Asian economies could see a modest recovery next year, boosted by stronger export demand and stimulus spending, the IMF said on Wednesday.
Trade-driven Asia has been hit harder than expected by the worst global downturn since the 1930s, though many economies are stronger than they were during the region’s 1997 financial crisis, the Washington-based IMF said in a report.
“A modest recovery is projected in 2010, underpinned by a pickup in global growth and a boost from expansionary fiscal and monetary policies,” the IMF said in its semiannual World Economic Outlook report.
Japan, the region’s economic giant, should eke out 0.5 percent growth next year after shrinking by 6.2 percent this year, the IMF said. It said South Korea, Taiwan and other newly industrialized economies were forecast to grow by 0.8 percent following a 5.6 percent contraction this year.
Growth for China, India and other emerging economies is forecast to rise to 5.3 percent after falling to 3.3 percent this year, the IMF said.
But the IMF also cautioned that Asian economies face risks if global demand weakens further and said they can do more to reduce reliance on exports by boosting domestic consumption.
“A key concern is that a deeper or longer recession in advanced economies outside Asia will reduce external demand even further, with negative repercussions for exports, investment and growth,” it said.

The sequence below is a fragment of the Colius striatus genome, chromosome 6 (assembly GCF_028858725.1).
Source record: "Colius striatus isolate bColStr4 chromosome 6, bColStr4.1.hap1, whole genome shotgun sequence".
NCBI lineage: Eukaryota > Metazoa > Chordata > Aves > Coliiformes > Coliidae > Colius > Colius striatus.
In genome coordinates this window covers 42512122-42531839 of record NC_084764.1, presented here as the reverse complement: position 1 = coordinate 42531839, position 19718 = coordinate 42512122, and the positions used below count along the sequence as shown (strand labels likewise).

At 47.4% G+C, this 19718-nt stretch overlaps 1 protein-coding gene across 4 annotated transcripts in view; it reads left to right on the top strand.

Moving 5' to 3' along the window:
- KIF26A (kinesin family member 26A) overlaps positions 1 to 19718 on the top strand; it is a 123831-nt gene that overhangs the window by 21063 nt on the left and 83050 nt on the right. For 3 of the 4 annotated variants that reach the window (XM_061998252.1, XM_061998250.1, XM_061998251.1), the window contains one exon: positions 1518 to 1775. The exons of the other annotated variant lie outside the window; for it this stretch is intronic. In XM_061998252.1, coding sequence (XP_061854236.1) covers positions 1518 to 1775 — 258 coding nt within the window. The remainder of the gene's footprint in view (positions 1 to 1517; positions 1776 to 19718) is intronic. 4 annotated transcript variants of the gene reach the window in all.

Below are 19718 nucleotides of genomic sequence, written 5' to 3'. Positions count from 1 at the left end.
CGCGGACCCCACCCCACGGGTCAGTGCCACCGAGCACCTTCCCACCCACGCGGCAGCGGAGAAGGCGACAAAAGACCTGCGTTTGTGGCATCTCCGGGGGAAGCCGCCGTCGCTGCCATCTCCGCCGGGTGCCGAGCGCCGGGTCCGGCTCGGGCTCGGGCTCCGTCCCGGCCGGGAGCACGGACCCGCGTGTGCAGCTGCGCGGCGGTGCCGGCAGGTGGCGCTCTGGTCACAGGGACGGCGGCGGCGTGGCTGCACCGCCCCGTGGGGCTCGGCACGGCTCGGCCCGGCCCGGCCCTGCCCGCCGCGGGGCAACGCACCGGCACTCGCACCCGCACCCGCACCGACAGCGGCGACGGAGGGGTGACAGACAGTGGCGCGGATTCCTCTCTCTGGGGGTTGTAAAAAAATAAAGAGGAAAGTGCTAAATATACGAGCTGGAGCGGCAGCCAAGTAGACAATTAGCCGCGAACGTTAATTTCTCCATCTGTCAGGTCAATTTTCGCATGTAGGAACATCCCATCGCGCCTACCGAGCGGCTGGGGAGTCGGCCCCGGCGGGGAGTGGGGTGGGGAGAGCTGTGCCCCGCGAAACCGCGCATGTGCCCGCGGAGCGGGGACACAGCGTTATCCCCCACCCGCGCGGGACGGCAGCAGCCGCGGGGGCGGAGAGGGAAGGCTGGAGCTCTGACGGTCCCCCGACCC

The main challenge will be to “achieve a sustained reduction in the region’s reliance on exports as a source of growth,” the IMF said.
Though China, Japan and others have launched stimulus plans, it said: “There is scope to do more to bolster domestic demand in a number of economies” that can afford it.
China’s growth is forecast to rise to 7.5 percent next year after falling to 6.5 percent this year — half of 2007’s 13 percent rate.
India’s growth is expected to climb to 5.6 percent next year after dropping from 7.3 percent last year to 4.5 percent this year.
In Asia’s worst contraction, Singapore’s economy is expected to shrink by 10 percent this year and by another 0.1 percent next year, the IMF said.
The IMF projected the global economy would shrink 1.3 percent this year, saying the financial crisis was proving more entrenched than expected.
The world economy was sliding into “the deepest post-World War II recession by far,” and the outlook was “exceptionally uncertain,” with risks weighing on the downside, the 185-country institution said.
It was the third time the IMF has slashed its 2009 world growth estimate this year. In January, the multilateral institution saw growth of 0.5 percent, but by March it had forecast a contraction of between 0.5 percent and 1 percent.
The US economy would contract 2.8 percent this year, while the eurozone would shrink 4.2 percent. The IMF forecast contractions of 4.1 percent in Britain and 6 percent in Russia.
The IMF predicted a slow recovery next year, with the rate of contraction expected to be “moderate” from the second quarter onward.
The growth next year would come entirely from the emerging market and developing countries, at 4 percent.